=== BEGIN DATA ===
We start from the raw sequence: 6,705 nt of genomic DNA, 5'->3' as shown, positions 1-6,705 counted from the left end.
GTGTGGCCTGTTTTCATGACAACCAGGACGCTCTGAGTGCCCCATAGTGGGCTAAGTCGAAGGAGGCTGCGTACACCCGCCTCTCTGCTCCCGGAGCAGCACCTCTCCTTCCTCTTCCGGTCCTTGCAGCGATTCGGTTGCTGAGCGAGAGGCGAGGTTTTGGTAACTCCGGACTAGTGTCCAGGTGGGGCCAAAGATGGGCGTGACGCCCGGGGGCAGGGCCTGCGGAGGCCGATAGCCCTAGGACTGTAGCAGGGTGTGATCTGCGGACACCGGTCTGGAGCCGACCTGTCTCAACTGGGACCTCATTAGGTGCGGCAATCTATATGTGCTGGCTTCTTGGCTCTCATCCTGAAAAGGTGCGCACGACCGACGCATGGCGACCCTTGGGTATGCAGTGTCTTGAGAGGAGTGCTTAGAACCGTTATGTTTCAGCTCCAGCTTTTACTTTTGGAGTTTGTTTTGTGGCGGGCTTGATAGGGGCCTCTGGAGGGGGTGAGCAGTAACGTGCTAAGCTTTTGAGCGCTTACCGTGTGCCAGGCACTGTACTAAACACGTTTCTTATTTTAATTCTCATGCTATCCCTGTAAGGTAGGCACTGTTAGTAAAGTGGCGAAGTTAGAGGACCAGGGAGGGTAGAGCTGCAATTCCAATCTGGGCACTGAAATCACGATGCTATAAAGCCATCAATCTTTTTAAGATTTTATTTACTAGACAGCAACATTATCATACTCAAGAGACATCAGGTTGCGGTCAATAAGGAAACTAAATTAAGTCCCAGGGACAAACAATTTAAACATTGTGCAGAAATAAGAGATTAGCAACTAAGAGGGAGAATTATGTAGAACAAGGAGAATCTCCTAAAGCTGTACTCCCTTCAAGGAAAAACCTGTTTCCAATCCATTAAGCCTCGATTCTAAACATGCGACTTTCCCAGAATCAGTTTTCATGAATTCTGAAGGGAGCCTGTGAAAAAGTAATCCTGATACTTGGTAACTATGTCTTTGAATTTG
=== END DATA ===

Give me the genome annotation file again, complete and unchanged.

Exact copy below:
We start from the raw sequence: 6,705 nt of genomic DNA, 5'->3' as shown, positions 1-6,705 counted from the left end.
GTGTGGCCTGTTTTCATGACAACCAGGACGCTCTGAGTGCCCCATAGTGGGCTAAGTCGAAGGAGGCTGCGTACACCCGCCTCTCTGCTCCCGGAGCAGCACCTCTCCTTCCTCTTCCGGTCCTTGCAGCGATTCGGTTGCTGAGCGAGAGGCGAGGTTTTGGTAACTCCGGACTAGTGTCCAGGTGGGGCCAAAGATGGGCGTGACGCCCGGGGGCAGGGCCTGCGGAGGCCGATAGCCCTAGGACTGTAGCAGGGTGTGATCTGCGGACACCGGTCTGGAGCCGACCTGTCTCAACTGGGACCTCATTAGGTGCGGCAATCTATATGTGCTGGCTTCTTGGCTCTCATCCTGAAAAGGTGCGCACGACCGACGCATGGCGACCCTTGGGTATGCAGTGTCTTGAGAGGAGTGCTTAGAACCGTTATGTTTCAGCTCCAGCTTTTACTTTTGGAGTTTGTTTTGTGGCGGGCTTGATAGGGGCCTCTGGAGGGGGTGAGCAGTAACGTGCTAAGCTTTTGAGCGCTTACCGTGTGCCAGGCACTGTACTAAACACGTTTCTTATTTTAATTCTCATGCTATCCCTGTAAGGTAGGCACTGTTAGTAAAGTGGCGAAGTTAGAGGACCAGGGAGGGTAGAGCTGCAATTCCAATCTGGGCACTGAAATCACGATGCTATAAAGCCATCAATCTTTTTAAGATTTTATTTACTAGACAGCAACATTATCATACTCAAGAGACATCAGGTTGCGGTCAATAAGGAAACTAAATTAAGTCCCAGGGACAAACAATTTAAACATTGTGCAGAAATAAGAGATTAGCAACTAAGAGGGAGAATTATGTAGAACAAGGAGAATCTCCTAAAGCTGTACTCCCTTCAAGGAAAAACCTGTTTCCAATCCATTAAGCCTCGATTCTAAACATGCGACTTTCCCAGAATCAGTTTTCATGAATTCTGAAGGGAGCCTGTGAAAAAGTAATCCTGATACTTGGTAACTATGTCTTTGAATTTG